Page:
Assuming it doesn’t take too long for the shock to wear off that Kleber Mendonça Filho (Neighboring Sounds, Aquarius) has, along with co-director Juliano Dornelles, made an unabashed, committed, gory genre movie, it should very quickly become apparent that, for any style of movie, Bacurau is fantastically well-directed. With old-fashioned tropes like wipe transitions and split diopter shots that recall Star Wars and Spaghetti westerns, Bacurau shows us Filho and Dornelles (a less well-known director outside of Brazil who served as production designer on Aquarius) cutting loose. Yet, despite occupying so many B-movie genres at once, this is far from escapism.
Bacurau is a sci-fi, western, shoot ’em up satire that takes place in Brazil’s rural northeast a few years into the future. When the town of Bacurau disappears from online maps and the reliable cellular signal suddenly disappears, the residents soon realize they are under attack from a group of gringo adventure tourists who have paid for the chance to stalk and execute every last townsperson.
This small town has a number of small town problems, including some long held grudges. But many of their challenges are the same ones that a growing number of human beings will confront in the years to come, namely a scarcity of resources, exacerbated by the fact that the wealthier parts of the country receive more attention and funding. When one character offers the advice, “Make the most of life while you have life,” these modern day anxieties make the sentiment less trite and more immediate than it may sound. Dornelles and Filho may give us a couple of ostensible lead characters like prodigal daughter Teresa (Barbara Colen) and semi-reformed gangster Pacote (Thomas Aquino) but, more often than not, the people of Bacurau are presented as a community, in wide shots that include as many of them as possible, standing resolute against their attackers.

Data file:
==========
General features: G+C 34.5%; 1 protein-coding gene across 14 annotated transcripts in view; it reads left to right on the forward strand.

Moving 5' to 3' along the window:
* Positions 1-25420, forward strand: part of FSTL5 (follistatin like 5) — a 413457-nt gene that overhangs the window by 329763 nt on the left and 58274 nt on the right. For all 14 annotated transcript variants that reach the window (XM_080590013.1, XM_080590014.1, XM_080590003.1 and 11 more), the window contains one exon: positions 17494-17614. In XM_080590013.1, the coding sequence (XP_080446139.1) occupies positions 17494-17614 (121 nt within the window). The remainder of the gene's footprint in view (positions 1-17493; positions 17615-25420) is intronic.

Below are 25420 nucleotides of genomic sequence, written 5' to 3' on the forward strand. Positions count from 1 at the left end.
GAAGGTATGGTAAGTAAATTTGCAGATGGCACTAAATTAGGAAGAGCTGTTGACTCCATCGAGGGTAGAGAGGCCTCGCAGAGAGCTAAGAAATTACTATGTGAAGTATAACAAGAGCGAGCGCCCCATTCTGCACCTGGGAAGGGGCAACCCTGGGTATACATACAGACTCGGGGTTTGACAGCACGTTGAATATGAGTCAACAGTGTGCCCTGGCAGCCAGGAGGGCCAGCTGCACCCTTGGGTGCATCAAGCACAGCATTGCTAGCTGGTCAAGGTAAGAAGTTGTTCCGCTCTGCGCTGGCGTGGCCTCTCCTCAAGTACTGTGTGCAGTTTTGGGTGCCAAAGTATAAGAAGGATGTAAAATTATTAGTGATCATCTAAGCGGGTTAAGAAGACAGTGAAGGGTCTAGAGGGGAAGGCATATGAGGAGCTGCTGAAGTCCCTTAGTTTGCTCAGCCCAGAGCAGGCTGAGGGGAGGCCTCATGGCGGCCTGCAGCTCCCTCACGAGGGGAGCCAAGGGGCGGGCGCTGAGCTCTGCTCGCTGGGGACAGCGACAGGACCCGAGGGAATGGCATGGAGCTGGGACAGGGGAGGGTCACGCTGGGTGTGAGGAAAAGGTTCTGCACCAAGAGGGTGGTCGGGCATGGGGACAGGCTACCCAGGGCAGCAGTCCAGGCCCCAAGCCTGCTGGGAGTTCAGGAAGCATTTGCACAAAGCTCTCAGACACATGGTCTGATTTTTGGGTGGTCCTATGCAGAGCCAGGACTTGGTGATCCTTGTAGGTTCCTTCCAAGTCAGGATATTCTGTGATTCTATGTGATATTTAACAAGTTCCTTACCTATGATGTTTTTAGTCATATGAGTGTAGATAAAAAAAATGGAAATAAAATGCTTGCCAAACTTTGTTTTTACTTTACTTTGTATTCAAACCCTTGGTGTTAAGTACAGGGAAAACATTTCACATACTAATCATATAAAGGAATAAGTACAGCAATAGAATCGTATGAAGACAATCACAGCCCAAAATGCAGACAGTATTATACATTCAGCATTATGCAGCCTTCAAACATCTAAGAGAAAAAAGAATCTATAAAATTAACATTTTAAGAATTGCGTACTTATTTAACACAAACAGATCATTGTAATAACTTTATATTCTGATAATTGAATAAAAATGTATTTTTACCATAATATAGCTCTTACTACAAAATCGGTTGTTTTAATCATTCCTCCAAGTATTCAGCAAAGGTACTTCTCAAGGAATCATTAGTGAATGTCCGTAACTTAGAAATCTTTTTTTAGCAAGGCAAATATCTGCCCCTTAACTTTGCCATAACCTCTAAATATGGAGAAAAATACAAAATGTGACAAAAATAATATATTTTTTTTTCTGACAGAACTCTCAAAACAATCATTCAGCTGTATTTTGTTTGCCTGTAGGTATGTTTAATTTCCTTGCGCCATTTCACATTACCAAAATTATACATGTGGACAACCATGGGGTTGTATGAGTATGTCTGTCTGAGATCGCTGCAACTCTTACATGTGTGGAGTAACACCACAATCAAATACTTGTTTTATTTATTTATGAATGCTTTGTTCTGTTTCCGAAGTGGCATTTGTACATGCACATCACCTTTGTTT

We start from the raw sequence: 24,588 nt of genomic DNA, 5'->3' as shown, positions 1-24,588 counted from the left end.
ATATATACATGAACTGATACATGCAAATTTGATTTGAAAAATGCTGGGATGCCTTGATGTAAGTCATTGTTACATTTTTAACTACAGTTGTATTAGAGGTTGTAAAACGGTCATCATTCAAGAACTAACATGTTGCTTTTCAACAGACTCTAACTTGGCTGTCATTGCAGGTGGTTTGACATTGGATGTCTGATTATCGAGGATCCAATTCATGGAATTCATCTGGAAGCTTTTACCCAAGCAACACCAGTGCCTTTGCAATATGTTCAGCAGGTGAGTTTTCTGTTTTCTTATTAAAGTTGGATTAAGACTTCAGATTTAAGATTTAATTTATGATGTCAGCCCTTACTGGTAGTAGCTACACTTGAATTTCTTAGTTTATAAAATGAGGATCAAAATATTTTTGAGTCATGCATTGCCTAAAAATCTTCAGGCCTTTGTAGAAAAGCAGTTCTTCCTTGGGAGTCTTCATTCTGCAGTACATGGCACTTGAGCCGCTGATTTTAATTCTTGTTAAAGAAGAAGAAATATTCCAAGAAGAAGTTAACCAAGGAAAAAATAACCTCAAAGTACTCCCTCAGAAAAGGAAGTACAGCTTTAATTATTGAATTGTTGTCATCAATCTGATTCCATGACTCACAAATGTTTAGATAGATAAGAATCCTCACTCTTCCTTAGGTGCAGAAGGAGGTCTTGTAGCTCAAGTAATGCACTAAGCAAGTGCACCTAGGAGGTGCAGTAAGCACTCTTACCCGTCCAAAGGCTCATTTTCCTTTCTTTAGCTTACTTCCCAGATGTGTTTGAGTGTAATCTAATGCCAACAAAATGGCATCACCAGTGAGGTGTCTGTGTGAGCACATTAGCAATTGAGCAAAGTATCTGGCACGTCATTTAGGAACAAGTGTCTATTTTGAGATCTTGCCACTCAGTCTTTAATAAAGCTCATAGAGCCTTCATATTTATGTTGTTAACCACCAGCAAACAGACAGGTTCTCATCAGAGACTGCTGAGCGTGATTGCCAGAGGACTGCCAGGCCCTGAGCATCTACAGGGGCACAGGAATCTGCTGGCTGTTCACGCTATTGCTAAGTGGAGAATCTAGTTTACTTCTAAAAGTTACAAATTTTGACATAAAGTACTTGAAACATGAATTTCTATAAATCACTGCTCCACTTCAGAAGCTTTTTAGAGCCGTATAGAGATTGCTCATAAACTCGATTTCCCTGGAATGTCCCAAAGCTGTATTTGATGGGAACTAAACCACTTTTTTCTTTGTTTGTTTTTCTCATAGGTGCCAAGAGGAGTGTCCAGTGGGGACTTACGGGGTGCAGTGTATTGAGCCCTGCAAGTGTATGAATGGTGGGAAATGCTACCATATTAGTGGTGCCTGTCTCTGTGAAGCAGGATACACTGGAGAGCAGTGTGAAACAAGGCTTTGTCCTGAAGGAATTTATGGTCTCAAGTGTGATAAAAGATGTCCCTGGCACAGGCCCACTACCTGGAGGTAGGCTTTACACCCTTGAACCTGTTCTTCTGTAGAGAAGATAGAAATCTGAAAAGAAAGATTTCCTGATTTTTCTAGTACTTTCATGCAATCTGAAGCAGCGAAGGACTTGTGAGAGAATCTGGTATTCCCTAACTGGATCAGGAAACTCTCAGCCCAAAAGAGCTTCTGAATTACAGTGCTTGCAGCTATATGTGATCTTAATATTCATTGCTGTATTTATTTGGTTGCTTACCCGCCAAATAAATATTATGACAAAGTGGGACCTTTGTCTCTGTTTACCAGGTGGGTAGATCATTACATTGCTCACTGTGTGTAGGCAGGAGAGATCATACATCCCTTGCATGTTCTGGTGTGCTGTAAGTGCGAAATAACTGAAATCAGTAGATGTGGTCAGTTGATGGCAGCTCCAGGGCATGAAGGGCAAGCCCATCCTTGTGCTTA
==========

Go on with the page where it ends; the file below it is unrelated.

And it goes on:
That the human hunters come almost exclusively from America and Europe is no accident. Yet the most fascinating wrinkle is the fact that two of them (Karine Teles and Antonio Saboia) are wealthy Brazilians, credited as forasteiras, or outsiders. That definition could just as easily apply to their status within the group of killers (who insist the couple are not white, no matter what they think) as is does to their relation to the people of Bacurau.
As recounted in Petra Costa’s documentary The Edge of Democracy earlier this year, Brazil in the midst of a political crisis that rivals that of the United States, with the ascension of president Jair Bolsonaro, who rivals Donald Trump in narcissistic idiocy. Bolsonaro just this summer threatened the country’s film fund, Ancine. For all of its dire predictions about the near future, one of the more disheartening things about Bacurau is the fact that movies like it might not be made in a few years’ time.